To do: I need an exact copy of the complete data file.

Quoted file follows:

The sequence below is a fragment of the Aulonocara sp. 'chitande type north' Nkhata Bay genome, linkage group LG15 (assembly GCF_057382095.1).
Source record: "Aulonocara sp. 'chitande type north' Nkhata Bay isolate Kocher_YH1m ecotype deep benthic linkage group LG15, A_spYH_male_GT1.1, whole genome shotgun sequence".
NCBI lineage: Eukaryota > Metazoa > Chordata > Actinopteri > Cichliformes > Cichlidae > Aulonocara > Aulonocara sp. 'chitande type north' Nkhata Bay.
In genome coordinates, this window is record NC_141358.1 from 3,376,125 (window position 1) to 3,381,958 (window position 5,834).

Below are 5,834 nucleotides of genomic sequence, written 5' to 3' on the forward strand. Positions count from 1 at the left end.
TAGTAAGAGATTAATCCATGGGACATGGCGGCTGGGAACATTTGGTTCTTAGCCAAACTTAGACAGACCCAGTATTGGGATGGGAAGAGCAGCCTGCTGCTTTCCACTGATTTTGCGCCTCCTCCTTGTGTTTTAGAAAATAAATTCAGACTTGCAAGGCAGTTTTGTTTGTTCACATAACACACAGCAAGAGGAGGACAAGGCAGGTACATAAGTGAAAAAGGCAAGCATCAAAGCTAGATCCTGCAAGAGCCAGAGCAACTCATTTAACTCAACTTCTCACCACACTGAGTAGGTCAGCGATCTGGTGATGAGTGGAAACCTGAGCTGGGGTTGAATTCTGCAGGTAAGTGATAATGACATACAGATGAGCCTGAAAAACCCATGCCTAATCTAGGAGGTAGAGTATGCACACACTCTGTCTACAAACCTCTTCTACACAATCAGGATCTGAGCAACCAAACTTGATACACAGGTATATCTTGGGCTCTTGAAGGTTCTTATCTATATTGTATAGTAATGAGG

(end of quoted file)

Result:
The sequence below is a fragment of the Aulonocara sp. 'chitande type north' Nkhata Bay genome, linkage group LG15 (assembly GCF_057382095.1).
Source record: "Aulonocara sp. 'chitande type north' Nkhata Bay isolate Kocher_YH1m ecotype deep benthic linkage group LG15, A_spYH_male_GT1.1, whole genome shotgun sequence".
NCBI lineage: Eukaryota > Metazoa > Chordata > Actinopteri > Cichliformes > Cichlidae > Aulonocara > Aulonocara sp. 'chitande type north' Nkhata Bay.
In genome coordinates, this window is record NC_141358.1 from 3,376,125 (window position 1) to 3,381,958 (window position 5,834).

Below are 5,834 nucleotides of genomic sequence, written 5' to 3' on the forward strand. Positions count from 1 at the left end.
TAGTAAGAGATTAATCCATGGGACATGGCGGCTGGGAACATTTGGTTCTTAGCCAAACTTAGACAGACCCAGTATTGGGATGGGAAGAGCAGCCTGCTGCTTTCCACTGATTTTGCGCCTCCTCCTTGTGTTTTAGAAAATAAATTCAGACTTGCAAGGCAGTTTTGTTTGTTCACATAACACACAGCAAGAGGAGGACAAGGCAGGTACATAAGTGAAAAAGGCAAGCATCAAAGCTAGATCCTGCAAGAGCCAGAGCAACTCATTTAACTCAACTTCTCACCACACTGAGTAGGTCAGCGATCTGGTGATGAGTGGAAACCTGAGCTGGGGTTGAATTCTGCAGGTAAGTGATAATGACATACAGATGAGCCTGAAAAACCCATGCCTAATCTAGGAGGTAGAGTATGCACACACTCTGTCTACAAACCTCTTCTACACAATCAGGATCTGAGCAACCAAACTTGATACACAGGTATATCTTGGGCTCTTGAAGGTTCTTATCTATATTGTATAGTAATGAGG